The external stimulus pattern, which in itself can not be said to have color, brightness and spatial relationships (these being sensory responses), affects the receptor processes of the retina as indicated at RR of Fig. l. The elaborate apparatus of rods, cones, nerve cells and branching connections converts the impinging light energy into electric potential by innumerable re- The totality of the stimuli transmitted through the receptor processes to the brain may be referred to as cortex pattern; like the stimulus pattern, it has the potentiality of being differentiated as to spatial distribution and radiation characteristics. The quality of the conscious sensation such as color and brightness or direction, distance and form is, however, due not to inherent characteristics of the stimuli to the brain, but to the associations evoked in consciousness when particular connections in the central processes are stimulated.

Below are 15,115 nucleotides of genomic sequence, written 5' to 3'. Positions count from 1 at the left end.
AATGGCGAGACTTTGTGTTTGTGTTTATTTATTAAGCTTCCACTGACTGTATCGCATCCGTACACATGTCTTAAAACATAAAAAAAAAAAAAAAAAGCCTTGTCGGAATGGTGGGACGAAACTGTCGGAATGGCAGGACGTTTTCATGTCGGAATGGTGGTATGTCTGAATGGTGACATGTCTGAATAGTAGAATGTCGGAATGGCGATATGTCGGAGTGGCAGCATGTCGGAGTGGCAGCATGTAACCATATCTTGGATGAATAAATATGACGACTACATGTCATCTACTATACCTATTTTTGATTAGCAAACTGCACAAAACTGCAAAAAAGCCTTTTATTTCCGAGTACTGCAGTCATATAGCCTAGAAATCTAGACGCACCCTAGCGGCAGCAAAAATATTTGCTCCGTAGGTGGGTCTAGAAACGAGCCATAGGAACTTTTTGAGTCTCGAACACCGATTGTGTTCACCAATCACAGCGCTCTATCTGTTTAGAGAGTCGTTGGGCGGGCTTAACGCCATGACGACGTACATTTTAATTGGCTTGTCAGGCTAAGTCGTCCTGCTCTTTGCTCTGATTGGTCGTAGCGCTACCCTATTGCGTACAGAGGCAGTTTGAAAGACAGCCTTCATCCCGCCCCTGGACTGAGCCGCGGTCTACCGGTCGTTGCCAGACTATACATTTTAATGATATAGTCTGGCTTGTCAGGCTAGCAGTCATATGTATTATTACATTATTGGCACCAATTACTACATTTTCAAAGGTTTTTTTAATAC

(B) Memory vaZues.As a further factor in the process of perceiving the objective field, the store -ofpast experiences must be considered. This "store or'memory can be assumed to contain various memory values which are brought to consciousness by the external stimulus pattern induced by the immediately perceived objective field. Whatever it is in the organism to which the visual values have meaning and Which may be taken as conceiving the objective field, and which for convenience may be called the egoselects and combines the various memories of past visual experiences as they are being brought to consciousness by the external stimulus and cortex patterns of the immediately perceived external World, andco-mposes them into the subjective patterns which is what-we actually see.